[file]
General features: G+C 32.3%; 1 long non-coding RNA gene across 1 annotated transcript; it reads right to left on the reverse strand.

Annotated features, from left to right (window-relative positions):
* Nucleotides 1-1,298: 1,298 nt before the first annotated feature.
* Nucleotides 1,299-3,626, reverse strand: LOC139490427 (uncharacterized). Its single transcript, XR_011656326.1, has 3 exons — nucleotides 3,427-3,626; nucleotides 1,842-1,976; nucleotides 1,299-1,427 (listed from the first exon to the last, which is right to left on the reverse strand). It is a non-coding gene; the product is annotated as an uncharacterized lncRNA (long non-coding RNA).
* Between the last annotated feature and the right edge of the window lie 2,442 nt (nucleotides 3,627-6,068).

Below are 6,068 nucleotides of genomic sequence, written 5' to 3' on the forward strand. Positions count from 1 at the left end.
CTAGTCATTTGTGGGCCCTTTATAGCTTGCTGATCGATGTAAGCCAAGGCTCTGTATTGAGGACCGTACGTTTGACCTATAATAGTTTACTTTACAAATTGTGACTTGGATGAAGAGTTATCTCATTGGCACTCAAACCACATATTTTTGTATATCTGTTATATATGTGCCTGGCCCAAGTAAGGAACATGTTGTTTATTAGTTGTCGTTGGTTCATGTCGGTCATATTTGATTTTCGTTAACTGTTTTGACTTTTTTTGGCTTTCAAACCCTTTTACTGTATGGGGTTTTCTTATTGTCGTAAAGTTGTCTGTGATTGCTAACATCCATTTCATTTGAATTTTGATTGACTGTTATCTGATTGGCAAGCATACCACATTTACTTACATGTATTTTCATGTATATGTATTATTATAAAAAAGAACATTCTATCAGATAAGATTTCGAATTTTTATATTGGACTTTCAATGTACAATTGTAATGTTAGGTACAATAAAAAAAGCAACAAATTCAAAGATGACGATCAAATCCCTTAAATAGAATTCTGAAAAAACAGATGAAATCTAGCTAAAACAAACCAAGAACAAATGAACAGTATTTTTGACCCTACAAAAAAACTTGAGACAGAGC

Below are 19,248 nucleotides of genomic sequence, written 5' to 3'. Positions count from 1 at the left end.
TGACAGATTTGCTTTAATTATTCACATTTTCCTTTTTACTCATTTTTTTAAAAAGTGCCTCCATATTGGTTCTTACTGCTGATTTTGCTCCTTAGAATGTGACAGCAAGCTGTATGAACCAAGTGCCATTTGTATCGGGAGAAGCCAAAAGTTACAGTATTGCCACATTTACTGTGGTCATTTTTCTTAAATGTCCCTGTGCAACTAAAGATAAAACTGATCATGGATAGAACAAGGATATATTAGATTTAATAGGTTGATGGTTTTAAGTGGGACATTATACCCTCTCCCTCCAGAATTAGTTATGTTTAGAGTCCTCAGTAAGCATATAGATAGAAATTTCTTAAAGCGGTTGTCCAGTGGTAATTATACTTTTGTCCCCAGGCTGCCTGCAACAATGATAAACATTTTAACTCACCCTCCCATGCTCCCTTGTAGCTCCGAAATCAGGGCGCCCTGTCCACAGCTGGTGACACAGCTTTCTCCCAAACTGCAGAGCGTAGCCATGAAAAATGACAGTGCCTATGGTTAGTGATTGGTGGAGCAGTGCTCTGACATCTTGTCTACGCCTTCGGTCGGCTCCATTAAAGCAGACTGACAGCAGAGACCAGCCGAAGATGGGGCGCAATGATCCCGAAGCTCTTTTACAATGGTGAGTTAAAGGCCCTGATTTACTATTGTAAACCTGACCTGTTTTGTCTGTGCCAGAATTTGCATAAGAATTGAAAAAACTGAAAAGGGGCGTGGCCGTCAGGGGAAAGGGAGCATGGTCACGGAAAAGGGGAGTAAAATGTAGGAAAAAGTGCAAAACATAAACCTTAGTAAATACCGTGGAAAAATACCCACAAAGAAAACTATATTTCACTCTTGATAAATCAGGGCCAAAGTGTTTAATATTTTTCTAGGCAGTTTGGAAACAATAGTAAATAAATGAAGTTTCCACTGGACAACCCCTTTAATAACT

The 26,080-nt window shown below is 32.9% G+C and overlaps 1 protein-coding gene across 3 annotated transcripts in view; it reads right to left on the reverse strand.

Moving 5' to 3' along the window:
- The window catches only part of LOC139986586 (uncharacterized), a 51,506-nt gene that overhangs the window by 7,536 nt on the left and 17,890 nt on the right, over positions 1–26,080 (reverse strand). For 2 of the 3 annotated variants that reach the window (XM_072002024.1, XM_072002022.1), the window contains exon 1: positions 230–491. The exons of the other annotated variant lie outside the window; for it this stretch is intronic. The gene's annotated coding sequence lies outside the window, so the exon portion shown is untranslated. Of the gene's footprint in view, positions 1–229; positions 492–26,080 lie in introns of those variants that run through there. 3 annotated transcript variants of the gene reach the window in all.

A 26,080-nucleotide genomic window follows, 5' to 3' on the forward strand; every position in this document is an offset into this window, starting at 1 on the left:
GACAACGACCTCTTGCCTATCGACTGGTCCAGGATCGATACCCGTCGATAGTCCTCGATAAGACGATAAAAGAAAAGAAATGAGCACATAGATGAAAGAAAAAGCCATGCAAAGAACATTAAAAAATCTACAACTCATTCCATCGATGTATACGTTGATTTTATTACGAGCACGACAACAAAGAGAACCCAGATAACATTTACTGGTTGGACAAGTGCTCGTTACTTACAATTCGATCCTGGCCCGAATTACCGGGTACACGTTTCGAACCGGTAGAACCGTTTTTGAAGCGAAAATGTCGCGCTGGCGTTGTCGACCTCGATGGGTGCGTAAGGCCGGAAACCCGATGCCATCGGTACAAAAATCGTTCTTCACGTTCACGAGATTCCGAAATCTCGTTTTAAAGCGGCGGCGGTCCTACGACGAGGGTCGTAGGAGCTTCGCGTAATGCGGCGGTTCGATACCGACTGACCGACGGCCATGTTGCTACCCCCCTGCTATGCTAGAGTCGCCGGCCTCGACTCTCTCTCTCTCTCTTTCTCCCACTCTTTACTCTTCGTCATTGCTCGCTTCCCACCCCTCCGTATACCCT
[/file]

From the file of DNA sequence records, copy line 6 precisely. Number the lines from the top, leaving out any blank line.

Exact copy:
Below are 6,068 nucleotides of genomic sequence, written 5' to 3' on the forward strand. Positions count from 1 at the left end.